Caribou in the Arctic National Wildlife Refuge in Alaska, where caribou hunting is allowed.
US Fish and Wildlife Service / Getty Images
President Obama intends to nominate Sam D. Hamilton, "an avid hunter," as Director of the US Fish and Wildlife Service. The USFWS is a Bureau of the Department of the Interior, which is headed by Interior Secretary Ken Salazar, who is also a hunter.
Why does it matter? The USFWS controls our National Wildlife Refuge System, which one would think would be, well, a refuge for wildlife. Sadly, no. Hunting is listed as one of the System's six wildlife-dependent recreational uses, and the USFWS states on their website, "Hunters get a warm welcome at more than 300 hunting programs on refuges and on about 36,000 Waterfowl Production Areas." State wildlife mangement agencies sell the hunting permits and also have a say.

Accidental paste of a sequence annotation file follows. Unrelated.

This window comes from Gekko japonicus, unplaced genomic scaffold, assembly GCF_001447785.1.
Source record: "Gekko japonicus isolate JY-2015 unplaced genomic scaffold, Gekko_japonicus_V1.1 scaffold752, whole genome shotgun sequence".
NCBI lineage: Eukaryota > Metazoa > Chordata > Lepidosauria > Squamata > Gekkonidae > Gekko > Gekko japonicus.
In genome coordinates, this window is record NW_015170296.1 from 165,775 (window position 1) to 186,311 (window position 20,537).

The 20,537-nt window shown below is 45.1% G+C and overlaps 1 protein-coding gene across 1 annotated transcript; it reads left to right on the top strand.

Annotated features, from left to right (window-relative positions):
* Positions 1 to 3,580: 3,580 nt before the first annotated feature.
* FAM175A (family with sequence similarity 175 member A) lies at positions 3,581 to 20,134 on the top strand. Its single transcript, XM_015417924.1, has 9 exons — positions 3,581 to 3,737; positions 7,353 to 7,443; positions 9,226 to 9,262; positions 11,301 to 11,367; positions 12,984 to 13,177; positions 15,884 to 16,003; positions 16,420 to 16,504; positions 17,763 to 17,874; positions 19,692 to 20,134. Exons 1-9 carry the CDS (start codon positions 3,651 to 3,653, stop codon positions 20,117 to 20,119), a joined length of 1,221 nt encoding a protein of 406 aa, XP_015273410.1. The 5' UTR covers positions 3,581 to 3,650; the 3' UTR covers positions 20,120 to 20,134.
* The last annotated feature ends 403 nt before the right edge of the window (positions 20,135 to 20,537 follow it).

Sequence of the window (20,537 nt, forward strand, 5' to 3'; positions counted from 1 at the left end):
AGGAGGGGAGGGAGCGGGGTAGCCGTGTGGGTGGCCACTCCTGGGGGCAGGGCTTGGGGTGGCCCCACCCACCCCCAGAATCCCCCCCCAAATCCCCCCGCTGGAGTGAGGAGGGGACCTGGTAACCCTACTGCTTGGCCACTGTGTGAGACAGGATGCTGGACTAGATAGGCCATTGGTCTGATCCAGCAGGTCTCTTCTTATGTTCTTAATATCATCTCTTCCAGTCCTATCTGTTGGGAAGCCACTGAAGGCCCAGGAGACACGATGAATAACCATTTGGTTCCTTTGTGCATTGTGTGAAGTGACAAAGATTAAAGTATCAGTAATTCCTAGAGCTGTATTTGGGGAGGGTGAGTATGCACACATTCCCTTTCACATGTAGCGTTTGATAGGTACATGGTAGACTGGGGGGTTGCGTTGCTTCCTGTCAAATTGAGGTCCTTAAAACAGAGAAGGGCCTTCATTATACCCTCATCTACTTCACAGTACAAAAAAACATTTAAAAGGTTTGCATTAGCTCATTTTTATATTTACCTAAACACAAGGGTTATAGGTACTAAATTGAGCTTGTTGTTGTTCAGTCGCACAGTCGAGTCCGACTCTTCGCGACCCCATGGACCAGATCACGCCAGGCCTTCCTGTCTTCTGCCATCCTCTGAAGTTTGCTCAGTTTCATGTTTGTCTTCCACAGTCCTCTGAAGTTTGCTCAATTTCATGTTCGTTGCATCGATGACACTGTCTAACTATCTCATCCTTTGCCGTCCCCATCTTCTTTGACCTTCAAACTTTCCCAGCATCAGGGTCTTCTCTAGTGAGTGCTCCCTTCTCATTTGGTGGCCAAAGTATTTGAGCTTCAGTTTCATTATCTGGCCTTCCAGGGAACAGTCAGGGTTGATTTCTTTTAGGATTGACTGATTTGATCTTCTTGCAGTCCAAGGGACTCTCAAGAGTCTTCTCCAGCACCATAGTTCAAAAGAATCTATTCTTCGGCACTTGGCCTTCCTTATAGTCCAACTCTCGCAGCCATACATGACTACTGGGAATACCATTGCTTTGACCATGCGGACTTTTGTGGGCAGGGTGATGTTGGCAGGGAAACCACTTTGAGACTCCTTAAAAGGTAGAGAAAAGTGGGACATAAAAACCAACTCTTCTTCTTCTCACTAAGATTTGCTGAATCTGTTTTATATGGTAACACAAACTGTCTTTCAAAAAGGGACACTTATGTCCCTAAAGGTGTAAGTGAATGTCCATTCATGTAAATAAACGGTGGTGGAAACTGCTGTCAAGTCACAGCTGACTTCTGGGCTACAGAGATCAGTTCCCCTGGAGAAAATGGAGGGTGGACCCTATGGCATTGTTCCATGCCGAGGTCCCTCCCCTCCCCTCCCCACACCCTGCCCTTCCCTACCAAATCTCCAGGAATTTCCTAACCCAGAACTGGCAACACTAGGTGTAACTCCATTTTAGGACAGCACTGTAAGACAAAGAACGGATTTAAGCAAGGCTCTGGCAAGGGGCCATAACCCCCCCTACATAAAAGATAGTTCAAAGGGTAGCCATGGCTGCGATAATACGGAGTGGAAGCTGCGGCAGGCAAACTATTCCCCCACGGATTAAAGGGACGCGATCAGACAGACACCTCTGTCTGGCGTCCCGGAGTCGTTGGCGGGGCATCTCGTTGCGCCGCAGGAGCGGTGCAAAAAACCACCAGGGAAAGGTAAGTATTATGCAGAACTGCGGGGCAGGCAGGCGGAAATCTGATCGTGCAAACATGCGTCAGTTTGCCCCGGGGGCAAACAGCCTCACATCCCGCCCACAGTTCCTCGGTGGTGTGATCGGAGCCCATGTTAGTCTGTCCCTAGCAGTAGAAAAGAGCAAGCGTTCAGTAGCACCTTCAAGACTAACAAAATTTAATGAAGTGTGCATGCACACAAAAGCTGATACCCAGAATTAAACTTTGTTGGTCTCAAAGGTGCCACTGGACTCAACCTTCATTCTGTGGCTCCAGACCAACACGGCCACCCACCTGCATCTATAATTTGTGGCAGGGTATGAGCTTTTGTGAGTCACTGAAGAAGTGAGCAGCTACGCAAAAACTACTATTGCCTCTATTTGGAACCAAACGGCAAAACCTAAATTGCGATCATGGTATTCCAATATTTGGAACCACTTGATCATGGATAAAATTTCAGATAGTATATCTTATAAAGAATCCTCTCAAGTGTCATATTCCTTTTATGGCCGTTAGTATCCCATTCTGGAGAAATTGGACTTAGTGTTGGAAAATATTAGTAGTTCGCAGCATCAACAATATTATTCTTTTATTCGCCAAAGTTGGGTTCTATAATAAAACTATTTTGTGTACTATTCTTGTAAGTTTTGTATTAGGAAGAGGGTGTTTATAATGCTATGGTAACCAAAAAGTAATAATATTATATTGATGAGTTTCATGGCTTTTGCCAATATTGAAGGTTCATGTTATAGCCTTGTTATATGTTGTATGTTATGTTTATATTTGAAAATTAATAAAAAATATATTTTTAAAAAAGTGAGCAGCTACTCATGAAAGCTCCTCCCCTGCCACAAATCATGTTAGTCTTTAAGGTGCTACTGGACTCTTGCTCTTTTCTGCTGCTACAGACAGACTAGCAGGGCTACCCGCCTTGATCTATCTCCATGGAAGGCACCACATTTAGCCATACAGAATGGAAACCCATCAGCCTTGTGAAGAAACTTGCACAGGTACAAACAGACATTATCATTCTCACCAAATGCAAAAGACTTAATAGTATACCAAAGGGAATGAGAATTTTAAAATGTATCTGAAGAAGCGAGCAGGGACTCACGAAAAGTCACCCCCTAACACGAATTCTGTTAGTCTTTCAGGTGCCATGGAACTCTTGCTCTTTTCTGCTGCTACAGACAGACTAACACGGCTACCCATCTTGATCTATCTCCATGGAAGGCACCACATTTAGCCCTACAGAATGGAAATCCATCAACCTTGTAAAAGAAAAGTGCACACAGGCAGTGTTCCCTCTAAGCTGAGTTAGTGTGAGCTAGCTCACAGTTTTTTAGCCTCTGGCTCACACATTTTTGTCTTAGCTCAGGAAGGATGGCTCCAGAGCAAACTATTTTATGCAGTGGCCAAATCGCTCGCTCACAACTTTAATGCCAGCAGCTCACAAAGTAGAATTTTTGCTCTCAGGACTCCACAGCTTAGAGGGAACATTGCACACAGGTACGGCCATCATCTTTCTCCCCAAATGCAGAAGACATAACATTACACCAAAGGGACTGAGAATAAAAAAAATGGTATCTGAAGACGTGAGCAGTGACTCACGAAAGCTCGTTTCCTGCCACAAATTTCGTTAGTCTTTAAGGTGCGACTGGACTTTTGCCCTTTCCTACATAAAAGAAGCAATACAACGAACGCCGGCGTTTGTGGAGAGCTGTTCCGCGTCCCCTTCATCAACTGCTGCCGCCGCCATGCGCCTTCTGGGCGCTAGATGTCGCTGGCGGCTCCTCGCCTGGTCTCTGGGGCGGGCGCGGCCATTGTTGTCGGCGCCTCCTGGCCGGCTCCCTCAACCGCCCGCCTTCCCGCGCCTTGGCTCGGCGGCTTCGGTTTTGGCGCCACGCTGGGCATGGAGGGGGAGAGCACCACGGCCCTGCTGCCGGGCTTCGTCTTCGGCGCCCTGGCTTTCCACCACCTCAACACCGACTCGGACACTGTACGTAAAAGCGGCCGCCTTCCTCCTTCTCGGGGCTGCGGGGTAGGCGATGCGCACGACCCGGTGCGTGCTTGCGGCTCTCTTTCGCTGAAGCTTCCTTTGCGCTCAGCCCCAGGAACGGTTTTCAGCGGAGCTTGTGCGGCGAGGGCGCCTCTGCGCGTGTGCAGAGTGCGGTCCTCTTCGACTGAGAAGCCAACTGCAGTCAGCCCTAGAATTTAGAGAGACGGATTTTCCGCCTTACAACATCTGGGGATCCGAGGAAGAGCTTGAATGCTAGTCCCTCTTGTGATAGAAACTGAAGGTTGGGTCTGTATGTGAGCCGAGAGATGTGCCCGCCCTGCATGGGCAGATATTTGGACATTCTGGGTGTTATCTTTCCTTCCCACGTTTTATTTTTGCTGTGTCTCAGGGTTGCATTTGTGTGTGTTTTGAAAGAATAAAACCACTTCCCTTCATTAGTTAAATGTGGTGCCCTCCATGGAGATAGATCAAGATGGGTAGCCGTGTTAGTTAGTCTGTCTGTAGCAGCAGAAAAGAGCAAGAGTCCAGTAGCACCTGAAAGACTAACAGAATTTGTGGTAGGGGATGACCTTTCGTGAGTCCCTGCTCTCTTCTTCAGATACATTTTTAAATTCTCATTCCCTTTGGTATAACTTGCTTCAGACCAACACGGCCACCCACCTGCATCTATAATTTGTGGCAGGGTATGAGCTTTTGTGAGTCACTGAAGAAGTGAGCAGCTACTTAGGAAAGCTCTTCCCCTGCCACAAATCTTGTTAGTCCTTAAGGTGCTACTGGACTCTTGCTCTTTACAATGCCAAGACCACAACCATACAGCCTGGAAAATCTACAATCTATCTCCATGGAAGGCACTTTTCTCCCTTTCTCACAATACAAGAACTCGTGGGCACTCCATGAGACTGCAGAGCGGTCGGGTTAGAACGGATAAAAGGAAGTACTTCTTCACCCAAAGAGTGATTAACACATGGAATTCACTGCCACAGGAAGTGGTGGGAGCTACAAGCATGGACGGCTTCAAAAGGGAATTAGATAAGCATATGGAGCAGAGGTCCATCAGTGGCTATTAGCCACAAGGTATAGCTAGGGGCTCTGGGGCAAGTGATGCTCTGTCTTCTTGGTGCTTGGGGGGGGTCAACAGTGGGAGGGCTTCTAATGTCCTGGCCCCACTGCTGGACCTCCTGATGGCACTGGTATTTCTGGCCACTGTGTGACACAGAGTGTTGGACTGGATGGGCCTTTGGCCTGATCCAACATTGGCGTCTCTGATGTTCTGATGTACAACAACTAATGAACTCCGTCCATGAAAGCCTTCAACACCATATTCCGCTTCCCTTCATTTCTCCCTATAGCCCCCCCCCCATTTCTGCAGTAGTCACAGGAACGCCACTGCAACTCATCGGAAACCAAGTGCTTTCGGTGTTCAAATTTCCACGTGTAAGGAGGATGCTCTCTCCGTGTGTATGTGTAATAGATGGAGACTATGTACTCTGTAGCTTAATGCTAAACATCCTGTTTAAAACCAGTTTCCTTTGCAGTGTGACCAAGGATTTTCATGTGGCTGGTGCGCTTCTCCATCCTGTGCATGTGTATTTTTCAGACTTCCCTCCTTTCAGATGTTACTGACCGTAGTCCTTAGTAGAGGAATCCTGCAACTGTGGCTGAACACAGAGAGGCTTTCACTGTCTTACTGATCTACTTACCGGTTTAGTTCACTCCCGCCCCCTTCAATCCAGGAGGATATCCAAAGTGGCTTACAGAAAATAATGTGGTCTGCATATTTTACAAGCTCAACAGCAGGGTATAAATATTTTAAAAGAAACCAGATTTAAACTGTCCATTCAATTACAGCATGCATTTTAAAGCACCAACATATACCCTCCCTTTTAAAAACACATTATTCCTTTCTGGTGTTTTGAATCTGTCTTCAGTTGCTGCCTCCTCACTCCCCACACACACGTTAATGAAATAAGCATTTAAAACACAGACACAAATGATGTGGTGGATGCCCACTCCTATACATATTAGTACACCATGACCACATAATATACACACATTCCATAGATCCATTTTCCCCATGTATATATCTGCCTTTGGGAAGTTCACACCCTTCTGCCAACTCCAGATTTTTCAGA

How do the hunters feel about it? The US Sportsmen's Alliance is pleased, and cites their past working relationship with Hamilton, who has been the Southeast Regional Director of the USFWS since 1997. It scares me to think what they've been working on.
I'm sure that putting hunters in charge of our National Wildlife Refuges is nothing new. The founder of the first National Wildlife Refuge was President Teddy Roosevelt, an avid hunter himself. But then why are so many people surprised to learn that hunting is allowed in these refuges?
Perhaps they should change the name to "National Wildlife Hunting Grounds" so that more people will be aware of what really goes on.Add to Technorati Favorites
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